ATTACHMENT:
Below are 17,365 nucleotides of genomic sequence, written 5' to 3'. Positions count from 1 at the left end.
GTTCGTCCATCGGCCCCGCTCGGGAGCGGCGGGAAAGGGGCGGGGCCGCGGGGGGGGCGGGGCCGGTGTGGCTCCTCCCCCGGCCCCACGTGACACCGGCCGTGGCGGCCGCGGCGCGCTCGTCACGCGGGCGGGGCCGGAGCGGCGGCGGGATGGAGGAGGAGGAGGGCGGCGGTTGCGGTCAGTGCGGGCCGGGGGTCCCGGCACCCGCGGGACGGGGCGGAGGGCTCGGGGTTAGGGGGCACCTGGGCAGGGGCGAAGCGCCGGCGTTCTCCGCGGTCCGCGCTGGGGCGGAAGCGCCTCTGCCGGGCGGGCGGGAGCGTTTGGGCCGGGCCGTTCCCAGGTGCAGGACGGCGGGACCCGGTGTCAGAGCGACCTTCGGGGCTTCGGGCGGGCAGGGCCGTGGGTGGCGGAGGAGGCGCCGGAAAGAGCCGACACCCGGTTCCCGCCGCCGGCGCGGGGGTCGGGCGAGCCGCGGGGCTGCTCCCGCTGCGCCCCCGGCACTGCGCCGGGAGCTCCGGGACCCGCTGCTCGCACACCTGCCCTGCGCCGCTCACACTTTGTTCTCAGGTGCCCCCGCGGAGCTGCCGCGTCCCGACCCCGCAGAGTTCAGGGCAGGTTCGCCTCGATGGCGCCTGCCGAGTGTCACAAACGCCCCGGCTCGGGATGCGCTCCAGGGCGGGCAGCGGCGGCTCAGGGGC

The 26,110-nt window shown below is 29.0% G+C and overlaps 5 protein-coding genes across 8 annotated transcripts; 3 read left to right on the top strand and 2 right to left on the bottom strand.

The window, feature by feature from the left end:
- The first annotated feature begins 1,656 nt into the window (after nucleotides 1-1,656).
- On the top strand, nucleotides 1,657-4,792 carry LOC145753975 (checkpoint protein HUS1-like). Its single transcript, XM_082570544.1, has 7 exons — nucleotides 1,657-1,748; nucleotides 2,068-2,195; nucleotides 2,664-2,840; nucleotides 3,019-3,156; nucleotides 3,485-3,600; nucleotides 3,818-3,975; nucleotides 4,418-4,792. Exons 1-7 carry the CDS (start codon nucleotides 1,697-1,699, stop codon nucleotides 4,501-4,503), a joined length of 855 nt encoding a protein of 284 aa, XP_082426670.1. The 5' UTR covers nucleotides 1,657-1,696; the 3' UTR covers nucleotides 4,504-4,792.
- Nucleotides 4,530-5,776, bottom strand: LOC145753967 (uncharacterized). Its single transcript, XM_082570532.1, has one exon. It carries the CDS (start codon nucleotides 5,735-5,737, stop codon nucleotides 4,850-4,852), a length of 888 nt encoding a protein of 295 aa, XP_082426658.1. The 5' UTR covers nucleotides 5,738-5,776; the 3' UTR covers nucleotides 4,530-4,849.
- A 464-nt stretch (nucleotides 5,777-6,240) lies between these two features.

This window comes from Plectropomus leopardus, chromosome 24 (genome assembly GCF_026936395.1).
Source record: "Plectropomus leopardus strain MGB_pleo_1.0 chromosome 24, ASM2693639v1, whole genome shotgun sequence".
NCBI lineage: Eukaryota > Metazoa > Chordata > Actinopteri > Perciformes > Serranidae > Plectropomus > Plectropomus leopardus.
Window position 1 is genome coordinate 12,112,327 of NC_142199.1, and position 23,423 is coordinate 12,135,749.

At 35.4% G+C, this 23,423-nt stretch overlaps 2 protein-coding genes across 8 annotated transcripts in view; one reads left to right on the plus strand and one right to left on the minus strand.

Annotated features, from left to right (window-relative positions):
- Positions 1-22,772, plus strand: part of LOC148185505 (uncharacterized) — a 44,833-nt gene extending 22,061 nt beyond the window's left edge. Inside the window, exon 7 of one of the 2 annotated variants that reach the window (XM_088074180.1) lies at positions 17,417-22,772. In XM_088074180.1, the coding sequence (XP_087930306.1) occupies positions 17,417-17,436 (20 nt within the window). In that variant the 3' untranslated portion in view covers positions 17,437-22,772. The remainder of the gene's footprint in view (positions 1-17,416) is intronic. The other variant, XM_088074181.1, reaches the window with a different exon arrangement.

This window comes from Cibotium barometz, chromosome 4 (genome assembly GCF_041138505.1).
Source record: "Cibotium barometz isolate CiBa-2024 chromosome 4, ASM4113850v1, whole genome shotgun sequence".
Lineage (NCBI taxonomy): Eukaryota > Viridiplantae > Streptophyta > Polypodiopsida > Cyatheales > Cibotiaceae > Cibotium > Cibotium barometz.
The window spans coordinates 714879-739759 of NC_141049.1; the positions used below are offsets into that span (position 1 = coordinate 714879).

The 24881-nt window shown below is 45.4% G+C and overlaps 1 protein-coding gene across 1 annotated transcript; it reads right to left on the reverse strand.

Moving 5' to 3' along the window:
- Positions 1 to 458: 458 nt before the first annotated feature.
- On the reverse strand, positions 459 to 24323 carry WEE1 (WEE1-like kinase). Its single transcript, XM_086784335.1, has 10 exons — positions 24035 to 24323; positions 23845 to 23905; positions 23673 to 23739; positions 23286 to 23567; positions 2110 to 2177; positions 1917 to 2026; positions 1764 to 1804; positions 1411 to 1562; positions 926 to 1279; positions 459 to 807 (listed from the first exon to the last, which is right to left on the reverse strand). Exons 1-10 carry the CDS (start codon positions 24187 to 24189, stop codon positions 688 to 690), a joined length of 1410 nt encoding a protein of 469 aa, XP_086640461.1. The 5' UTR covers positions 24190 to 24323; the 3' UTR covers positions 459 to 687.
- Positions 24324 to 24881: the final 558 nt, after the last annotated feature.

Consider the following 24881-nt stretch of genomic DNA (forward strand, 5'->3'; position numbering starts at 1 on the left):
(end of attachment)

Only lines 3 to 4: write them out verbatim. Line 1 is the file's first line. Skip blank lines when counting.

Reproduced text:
The 26,110-nt window shown below is 29.0% G+C and overlaps 5 protein-coding genes across 8 annotated transcripts; 3 read left to right on the top strand and 2 right to left on the bottom strand.

The window, feature by feature from the left end: